- red buildings allow you to gain resources (wooden cylinders) required to put tiles in play. Resources are needed to expand the town but also to build taller buildings. Taller buildings requires lots of resources but can generate lots of resources/tiles/VP and helps toward end game scoring (majorities). Having a lot of resources means that you are able to break/grab an important district for end game scoring.

- blue buildings allow you to gain new tiles from the supply and brings you some flexibility because there is some malus if you don't respect the tile placement (same colour, increasing number). Having a lot of tiles means that you are able to adapt yourself to changing game state.

- yellow buildings allow you to earn VP. This is certainely the less important aspect to focus early on because it is not an endgame condition and it doesn't meet your needs to expand the city. But this is certainely a way to explore.

So it is first an engine building game. The goal is to build a resources/tiles/VP engine before thinking to end game scoring for majorities. Why ? Because expanding the town upward or wider consume tiles and resources. If you don't have bonus to generate some tiles/resources :
1) you will have to take suboptimal actions to recover and you will lose time as a result.
2) you will have lesser and lesser flexibility and you certainely won't be able to fight for area majorities at the end of the game.

With flexibility, you will less suffer the luck of draw and you will be able to adapt yourself to the ever changing board status and majorities.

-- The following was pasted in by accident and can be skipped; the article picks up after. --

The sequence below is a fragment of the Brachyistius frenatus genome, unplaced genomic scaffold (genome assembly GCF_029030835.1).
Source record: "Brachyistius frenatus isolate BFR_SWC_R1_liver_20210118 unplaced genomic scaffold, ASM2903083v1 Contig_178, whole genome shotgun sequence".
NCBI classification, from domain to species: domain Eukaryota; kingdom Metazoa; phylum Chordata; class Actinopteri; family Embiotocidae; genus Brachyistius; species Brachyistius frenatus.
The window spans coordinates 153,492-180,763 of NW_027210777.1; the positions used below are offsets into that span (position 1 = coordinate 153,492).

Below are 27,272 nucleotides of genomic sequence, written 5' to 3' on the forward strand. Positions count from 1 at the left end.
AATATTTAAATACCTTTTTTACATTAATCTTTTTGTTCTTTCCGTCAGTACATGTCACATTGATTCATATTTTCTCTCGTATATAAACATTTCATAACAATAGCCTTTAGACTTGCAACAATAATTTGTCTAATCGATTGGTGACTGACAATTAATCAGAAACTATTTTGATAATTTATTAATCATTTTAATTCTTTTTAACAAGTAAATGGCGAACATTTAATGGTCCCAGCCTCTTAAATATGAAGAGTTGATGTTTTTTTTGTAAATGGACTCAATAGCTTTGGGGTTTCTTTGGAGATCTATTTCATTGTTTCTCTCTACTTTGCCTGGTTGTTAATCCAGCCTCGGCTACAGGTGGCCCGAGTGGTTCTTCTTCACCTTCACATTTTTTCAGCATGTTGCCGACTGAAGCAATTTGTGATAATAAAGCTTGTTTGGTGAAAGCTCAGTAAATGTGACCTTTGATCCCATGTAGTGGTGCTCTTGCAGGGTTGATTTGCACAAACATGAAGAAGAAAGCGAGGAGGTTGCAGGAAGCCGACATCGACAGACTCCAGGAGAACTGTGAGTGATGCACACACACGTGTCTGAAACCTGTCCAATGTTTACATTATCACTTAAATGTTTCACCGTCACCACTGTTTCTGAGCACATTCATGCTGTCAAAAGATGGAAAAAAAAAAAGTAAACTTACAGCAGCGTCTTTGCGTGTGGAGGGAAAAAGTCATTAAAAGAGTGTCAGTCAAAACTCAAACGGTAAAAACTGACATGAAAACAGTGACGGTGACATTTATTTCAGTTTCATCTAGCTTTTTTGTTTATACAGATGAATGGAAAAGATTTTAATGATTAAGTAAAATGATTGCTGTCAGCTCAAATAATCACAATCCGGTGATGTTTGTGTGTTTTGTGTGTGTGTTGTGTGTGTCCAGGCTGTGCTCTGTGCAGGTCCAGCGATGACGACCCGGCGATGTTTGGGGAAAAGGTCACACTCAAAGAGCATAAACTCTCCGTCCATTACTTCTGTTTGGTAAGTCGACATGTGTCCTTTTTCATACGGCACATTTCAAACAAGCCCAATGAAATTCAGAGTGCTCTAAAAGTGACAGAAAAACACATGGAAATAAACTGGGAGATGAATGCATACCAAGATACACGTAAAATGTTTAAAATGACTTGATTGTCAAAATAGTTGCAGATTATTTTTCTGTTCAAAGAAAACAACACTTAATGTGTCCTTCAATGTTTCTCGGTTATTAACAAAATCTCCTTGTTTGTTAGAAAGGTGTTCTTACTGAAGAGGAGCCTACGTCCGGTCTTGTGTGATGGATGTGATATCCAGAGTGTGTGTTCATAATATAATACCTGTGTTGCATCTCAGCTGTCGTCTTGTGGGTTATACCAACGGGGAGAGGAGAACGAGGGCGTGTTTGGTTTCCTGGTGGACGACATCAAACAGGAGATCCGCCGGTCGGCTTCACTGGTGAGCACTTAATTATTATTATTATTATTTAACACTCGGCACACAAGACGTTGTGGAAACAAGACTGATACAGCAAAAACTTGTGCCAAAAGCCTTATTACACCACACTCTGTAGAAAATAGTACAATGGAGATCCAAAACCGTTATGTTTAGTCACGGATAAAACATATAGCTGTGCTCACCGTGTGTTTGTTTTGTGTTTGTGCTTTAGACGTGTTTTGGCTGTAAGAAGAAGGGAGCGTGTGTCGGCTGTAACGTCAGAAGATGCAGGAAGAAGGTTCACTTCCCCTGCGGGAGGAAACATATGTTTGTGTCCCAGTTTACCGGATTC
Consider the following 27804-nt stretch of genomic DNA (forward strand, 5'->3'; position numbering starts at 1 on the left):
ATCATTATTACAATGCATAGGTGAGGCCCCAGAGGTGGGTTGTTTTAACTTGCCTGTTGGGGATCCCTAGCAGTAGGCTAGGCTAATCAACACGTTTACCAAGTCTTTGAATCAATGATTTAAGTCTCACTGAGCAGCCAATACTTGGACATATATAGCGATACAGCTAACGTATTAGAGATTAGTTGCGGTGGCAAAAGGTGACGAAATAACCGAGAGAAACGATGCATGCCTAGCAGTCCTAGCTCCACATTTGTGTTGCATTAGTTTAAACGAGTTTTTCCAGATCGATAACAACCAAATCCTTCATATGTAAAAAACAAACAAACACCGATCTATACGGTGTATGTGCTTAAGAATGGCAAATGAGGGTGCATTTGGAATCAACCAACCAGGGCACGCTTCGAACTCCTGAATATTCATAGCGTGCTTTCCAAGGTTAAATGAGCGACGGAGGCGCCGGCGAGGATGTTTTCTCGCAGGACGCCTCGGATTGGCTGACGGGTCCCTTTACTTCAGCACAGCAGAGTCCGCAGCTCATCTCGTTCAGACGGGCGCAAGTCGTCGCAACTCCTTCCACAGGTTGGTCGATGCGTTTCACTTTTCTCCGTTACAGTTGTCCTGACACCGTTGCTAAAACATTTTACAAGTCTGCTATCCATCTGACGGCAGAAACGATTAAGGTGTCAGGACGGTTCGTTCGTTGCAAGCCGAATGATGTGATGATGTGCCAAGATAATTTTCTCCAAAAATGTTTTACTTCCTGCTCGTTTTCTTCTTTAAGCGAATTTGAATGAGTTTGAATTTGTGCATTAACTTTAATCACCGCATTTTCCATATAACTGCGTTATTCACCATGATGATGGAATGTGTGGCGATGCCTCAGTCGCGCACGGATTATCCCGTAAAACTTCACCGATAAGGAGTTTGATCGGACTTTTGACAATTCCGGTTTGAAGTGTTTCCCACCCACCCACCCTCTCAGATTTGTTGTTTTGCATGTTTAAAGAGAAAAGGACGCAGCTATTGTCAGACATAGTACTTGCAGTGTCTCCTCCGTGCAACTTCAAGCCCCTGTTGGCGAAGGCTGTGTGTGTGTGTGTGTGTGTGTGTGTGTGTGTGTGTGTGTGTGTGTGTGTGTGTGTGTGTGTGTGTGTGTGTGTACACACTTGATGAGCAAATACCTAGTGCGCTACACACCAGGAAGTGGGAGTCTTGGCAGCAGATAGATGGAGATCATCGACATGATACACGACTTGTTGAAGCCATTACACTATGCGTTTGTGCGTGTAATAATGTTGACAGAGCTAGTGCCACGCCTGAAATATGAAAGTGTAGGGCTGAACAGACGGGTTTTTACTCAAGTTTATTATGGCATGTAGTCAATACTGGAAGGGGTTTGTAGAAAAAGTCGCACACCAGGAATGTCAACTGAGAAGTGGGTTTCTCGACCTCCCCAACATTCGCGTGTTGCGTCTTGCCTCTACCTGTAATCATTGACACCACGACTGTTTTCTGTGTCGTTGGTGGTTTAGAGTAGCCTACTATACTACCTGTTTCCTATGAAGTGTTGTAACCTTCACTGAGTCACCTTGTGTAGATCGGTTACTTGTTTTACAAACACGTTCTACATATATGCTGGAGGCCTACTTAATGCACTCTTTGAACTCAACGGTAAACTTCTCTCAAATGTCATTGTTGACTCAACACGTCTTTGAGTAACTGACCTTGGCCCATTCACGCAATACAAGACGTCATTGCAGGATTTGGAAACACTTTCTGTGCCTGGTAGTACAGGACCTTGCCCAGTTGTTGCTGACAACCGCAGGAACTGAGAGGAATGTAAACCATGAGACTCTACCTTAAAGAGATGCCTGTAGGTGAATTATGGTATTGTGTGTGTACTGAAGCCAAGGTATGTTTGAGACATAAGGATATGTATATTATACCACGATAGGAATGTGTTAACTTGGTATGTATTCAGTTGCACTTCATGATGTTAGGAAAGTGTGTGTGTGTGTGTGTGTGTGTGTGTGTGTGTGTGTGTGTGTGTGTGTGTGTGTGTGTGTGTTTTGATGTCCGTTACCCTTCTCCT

I really enjoy this game a lot.
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9. Board Game: Yedo [Average Rating:7.42 Overall Rank:511]
Edward Uhler
United States
Commerce City
Colorado
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Going back to the previous weekend:

The Little Prince: Make Me a Planet (E)
-1st play for the whole group (5 of us). This was surprisingly confrontational. It's a tile laying game, but whomever chooses a tile chooses which player chooses the next tile, etc. If you have open scoring, this can be downright mean. Not saying that's a bad thing, only that it caught all of us by surprise. It wasn't the cutesy little kids game I thought it'd be. I'd play it again, but not anxious to play it.

Yedo (both)
-We've now played this...2 or 3 times and it's really a great game. I get why people were pushing so hard for an American publisher to pick this up. We ordered it from TWS and this is an absolute keeper. Worker placement, auction/bidding, mission completion, some 'take that'...just a wonderful, wonderful game. And, as a couple of folks who really like Japanese art, gorgeous components. This will be a very highly rated game in our collection.